Author(s): Koshariya M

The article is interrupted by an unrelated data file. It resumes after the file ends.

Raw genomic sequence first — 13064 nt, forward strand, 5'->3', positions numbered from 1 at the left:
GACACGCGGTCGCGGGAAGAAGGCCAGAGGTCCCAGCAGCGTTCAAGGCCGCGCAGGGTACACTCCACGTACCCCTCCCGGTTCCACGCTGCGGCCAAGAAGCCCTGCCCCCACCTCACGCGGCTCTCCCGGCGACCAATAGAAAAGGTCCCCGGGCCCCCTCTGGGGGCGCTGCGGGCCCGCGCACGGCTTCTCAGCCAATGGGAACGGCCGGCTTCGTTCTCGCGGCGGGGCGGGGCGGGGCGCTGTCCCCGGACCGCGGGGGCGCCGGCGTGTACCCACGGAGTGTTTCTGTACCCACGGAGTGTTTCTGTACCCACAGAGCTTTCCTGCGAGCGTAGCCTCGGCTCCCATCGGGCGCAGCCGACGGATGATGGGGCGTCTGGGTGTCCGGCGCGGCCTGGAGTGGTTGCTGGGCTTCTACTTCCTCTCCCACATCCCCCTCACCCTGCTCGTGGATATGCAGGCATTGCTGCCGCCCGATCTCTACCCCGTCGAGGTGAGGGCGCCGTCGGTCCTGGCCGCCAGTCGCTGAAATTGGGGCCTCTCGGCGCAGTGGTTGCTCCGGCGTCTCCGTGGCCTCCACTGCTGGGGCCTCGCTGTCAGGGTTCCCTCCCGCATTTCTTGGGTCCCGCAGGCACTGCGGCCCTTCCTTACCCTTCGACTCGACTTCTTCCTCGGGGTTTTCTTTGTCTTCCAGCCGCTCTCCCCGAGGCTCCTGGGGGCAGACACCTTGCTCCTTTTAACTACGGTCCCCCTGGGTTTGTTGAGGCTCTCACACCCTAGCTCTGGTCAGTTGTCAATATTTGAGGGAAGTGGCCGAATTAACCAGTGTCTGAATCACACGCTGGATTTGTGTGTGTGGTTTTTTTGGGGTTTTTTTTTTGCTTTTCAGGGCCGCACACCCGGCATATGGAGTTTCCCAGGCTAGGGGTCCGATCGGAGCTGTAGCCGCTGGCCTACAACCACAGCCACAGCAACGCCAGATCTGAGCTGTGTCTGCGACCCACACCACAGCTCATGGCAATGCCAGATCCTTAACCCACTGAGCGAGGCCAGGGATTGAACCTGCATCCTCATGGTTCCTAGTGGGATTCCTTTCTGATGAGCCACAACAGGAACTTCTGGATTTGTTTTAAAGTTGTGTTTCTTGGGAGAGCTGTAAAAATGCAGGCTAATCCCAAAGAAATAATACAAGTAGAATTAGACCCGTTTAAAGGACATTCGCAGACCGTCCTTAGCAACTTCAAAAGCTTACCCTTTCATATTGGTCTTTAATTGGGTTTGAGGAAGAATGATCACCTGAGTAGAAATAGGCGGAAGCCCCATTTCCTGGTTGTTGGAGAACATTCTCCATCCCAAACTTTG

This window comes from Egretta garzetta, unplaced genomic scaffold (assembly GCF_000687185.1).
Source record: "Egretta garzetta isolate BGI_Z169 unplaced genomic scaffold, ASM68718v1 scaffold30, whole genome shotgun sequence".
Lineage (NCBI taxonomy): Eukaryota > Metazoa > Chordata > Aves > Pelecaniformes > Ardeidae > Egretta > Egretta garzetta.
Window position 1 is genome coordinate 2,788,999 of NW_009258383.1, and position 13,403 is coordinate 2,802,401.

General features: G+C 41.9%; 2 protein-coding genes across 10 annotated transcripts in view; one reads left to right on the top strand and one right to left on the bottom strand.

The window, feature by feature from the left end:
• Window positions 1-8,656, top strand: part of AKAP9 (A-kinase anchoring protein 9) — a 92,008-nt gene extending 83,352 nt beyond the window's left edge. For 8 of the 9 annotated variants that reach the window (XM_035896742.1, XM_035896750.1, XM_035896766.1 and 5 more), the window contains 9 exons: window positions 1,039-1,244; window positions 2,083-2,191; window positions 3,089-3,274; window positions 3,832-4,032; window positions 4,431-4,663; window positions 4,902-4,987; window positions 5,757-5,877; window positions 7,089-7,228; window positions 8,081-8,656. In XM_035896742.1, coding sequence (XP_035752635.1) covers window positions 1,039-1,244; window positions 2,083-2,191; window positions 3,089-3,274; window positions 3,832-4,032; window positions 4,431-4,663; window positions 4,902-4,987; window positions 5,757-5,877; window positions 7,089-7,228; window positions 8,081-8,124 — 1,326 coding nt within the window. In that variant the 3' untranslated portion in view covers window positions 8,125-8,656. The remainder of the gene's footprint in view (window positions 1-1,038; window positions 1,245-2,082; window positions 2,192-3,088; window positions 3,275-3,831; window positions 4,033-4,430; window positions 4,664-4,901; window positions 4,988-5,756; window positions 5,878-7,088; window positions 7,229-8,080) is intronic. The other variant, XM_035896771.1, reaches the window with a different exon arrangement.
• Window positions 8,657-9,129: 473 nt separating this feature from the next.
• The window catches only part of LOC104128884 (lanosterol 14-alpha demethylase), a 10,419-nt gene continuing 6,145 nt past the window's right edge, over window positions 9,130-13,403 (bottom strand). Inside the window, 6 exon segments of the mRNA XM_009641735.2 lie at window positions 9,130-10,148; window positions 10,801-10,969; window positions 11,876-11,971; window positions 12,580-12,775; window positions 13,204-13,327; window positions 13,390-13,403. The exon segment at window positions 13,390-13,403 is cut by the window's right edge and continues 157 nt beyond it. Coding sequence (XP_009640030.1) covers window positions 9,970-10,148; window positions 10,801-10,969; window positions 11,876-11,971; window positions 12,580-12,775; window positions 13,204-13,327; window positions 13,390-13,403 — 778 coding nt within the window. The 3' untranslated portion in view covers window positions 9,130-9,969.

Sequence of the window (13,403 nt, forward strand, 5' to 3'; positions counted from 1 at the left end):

Metastatic liver disease remains a challenging and life-threatening clinical situation with an obscure and dismal prognosis and outcome. The liver is the most common site of metastatic spread of colorectal cancer and nearly half of the patients with colorectal cancer ultimately develop liver metastasis during the course of their diseases. Death from colorectal cancer is often a result of liver metastases. Over half of these patients die from their metastatic liver diseases. At the time of diagnosis, hepatic metastases are present in 15-25% of patients, and another 25-50% will develop metachronous liver metastases within 3 years following resection of the primary tumor. Over the last decade, there have been tremendous advances in the treatment of metastatic liver disease. Hepatic resection still remains the gold standard for the treatment of metastatic lesions which are amenable to surgery. Unfortunately, up to 40 percent of patients are identified as having additional disease at the time of exploration, and 20 percent are found to be unresectable. Regional therapies such as radiofrequency ablation, microwave ablation and cryotherapy may be offered to patients with isolated unresectable metastases. Other options like hepatic artery chemotherapy and chemoembolization, portal vein embolization and immunotherapy also play a vital role in management of metastatic liver disease when used in combination with other therapies. This article reviews the history of metastatic liver disease, epidemiology, diagnosis and various treatment modalities available for liver metastases along with our experience in management of advance metastatic liver disease.